Stem-cell research could have an enormous impact on the burden of disease in the developing world, according to a new study.
Eliminating the need for costly insulin injections for diabetics, regenerating heart muscle after it fails, and improving resistance to disease by engineering immune cells topped a list of developing-country health scourges that could be combated through developments in regenerative medicine.
The list, developed by researchers at the University of Toronto, appears in the September issue of the journal PLoS Medicine.
Stem-cell research has enormous potential to help the world’s poor, but only if it is directed toward developing-world priorities — which are often very different than those in industrialized countries, the researchers write.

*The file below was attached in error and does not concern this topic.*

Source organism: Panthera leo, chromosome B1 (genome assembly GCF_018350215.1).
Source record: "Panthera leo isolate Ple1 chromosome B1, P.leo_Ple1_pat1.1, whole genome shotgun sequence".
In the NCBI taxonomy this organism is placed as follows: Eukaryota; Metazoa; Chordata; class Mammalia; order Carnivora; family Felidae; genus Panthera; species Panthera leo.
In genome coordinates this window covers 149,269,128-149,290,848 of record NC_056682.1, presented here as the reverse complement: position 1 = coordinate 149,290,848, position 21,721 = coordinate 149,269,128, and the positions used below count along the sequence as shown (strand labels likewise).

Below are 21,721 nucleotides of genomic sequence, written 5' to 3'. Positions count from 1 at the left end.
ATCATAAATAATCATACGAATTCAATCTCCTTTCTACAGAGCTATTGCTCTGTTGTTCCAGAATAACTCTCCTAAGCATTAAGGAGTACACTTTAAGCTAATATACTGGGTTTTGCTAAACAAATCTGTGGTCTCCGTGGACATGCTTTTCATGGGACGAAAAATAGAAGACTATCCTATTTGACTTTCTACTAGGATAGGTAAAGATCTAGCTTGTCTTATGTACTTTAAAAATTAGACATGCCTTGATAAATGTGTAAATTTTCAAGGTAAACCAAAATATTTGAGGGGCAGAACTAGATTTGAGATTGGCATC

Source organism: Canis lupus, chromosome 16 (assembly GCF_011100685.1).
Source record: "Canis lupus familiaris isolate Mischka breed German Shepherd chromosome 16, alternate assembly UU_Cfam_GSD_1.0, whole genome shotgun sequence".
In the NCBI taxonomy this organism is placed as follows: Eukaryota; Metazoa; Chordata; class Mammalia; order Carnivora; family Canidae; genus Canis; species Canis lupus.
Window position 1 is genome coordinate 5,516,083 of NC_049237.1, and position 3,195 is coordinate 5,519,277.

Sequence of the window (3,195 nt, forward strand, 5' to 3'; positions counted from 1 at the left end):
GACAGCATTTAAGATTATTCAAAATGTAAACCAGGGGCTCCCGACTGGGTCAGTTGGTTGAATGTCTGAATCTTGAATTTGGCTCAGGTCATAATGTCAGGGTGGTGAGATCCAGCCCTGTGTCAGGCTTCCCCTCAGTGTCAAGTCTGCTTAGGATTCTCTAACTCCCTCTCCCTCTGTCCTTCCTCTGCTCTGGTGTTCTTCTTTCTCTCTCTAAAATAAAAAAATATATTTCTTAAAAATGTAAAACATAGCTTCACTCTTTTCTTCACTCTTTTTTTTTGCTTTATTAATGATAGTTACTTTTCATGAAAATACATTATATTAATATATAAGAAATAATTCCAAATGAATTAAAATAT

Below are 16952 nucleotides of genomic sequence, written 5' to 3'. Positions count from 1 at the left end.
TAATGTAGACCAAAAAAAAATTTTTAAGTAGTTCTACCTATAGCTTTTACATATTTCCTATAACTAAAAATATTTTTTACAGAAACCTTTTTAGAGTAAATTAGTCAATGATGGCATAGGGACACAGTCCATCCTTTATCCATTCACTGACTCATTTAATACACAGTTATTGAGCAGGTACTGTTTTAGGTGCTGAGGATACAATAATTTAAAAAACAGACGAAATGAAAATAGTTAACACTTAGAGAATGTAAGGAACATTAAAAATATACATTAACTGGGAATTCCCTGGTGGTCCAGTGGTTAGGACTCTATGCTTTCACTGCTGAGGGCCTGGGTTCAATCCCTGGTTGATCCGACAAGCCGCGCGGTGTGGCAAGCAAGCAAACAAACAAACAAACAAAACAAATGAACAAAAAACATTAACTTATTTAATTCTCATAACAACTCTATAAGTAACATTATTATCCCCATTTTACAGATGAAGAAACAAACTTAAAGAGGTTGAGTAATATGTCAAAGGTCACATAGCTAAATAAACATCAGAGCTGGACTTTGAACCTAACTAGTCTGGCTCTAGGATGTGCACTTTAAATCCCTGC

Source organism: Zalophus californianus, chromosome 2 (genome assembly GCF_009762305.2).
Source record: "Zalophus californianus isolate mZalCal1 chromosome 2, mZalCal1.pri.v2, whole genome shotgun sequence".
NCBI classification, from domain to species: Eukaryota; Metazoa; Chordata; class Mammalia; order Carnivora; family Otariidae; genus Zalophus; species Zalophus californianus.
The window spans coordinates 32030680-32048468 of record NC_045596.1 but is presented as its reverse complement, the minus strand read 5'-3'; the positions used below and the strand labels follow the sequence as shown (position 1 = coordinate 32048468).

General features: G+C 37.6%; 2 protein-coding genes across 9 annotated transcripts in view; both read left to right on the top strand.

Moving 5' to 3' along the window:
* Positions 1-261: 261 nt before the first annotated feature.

The research priorities on the list were ranked based on the criteria of burden, impact, feasibility, affordability, acceptability and indirect benefits.
Technologies for treating skin loss due to burns, wounds, and diabetic ulcers — common low-income-country ailments — was named the fourth priority.
Biocompatible blood substitutes for transfusion requirements, which would address blood shortages and alleviate concerns about HIV and other contaminants, were fifth on the list.